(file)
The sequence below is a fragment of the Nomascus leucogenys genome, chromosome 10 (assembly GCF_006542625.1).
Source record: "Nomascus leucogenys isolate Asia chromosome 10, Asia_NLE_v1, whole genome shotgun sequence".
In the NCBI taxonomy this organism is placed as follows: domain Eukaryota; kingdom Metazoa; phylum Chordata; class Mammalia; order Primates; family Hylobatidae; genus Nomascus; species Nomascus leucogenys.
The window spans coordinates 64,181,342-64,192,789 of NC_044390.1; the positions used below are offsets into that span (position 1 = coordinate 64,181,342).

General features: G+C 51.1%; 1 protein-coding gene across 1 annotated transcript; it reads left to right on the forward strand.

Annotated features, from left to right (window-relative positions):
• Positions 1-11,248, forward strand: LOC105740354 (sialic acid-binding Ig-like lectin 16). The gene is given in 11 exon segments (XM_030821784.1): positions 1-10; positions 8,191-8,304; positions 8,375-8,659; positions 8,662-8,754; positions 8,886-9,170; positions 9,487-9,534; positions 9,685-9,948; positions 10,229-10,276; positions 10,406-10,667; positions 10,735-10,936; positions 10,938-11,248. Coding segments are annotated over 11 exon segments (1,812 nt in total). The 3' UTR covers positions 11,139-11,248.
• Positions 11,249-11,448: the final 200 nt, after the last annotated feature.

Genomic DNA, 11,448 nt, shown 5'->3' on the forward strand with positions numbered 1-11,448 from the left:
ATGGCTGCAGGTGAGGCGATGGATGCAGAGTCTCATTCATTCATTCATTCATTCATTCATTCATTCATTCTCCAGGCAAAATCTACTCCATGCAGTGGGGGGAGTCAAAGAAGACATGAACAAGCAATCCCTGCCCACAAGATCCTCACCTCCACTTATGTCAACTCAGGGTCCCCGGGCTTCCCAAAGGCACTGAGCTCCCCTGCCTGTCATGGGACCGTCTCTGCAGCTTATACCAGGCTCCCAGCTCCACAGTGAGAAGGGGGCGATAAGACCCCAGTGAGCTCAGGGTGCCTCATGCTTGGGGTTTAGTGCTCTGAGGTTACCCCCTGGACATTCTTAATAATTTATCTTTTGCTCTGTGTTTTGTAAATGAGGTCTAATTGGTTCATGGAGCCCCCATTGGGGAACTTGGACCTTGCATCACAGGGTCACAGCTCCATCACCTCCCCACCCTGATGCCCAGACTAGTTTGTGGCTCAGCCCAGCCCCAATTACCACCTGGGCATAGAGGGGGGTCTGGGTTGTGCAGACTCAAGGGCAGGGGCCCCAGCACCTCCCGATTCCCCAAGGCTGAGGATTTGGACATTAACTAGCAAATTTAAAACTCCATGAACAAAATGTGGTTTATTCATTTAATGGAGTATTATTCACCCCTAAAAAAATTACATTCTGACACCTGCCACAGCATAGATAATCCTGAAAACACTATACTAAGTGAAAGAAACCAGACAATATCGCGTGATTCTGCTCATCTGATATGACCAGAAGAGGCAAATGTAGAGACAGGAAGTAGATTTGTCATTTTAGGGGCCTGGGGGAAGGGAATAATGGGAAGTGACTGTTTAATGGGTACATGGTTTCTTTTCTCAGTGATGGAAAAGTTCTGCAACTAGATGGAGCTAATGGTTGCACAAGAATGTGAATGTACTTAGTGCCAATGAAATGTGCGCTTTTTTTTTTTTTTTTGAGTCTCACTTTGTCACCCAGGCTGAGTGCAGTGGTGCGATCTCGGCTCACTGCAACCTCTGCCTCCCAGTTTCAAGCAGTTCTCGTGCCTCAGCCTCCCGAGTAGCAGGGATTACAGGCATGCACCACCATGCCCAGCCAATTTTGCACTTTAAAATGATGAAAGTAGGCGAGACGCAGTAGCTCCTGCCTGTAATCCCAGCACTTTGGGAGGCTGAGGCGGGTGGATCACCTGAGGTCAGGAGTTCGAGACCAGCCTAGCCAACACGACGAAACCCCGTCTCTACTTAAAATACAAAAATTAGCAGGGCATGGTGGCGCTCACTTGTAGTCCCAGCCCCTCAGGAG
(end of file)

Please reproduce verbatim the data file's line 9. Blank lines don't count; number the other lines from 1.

Genomic DNA, 11,448 nt, shown 5'->3' on the forward strand with positions numbered 1-11,448 from the left: